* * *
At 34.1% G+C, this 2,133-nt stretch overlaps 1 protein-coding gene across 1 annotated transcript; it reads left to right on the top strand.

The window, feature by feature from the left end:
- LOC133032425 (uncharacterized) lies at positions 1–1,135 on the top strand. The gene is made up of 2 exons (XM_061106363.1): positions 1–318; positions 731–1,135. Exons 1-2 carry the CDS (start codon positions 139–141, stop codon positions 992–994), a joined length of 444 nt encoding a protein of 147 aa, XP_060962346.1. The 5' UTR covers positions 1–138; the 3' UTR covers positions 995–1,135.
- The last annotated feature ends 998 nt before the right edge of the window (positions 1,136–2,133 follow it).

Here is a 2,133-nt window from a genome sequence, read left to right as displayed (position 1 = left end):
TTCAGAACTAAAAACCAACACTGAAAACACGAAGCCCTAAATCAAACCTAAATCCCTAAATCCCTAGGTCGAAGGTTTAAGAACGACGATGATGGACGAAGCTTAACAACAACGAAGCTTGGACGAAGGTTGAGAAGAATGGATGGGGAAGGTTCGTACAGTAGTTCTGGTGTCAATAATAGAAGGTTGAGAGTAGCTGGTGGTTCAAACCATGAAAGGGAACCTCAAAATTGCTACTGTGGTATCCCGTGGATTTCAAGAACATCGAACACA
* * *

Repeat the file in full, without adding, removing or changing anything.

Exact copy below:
At 34.1% G+C, this 2,133-nt stretch overlaps 1 protein-coding gene across 1 annotated transcript; it reads left to right on the top strand.

The window, feature by feature from the left end:
- LOC133032425 (uncharacterized) lies at positions 1–1,135 on the top strand. The gene is made up of 2 exons (XM_061106363.1): positions 1–318; positions 731–1,135. Exons 1-2 carry the CDS (start codon positions 139–141, stop codon positions 992–994), a joined length of 444 nt encoding a protein of 147 aa, XP_060962346.1. The 5' UTR covers positions 1–138; the 3' UTR covers positions 995–1,135.
- The last annotated feature ends 998 nt before the right edge of the window (positions 1,136–2,133 follow it).

Here is a 2,133-nt window from a genome sequence, read left to right as displayed (position 1 = left end):
TTCAGAACTAAAAACCAACACTGAAAACACGAAGCCCTAAATCAAACCTAAATCCCTAAATCCCTAGGTCGAAGGTTTAAGAACGACGATGATGGACGAAGCTTAACAACAACGAAGCTTGGACGAAGGTTGAGAAGAATGGATGGGGAAGGTTCGTACAGTAGTTCTGGTGTCAATAATAGAAGGTTGAGAGTAGCTGGTGGTTCAAACCATGAAAGGGAACCTCAAAATTGCTACTGTGGTATCCCGTGGATTTCAAGAACATCGAACACA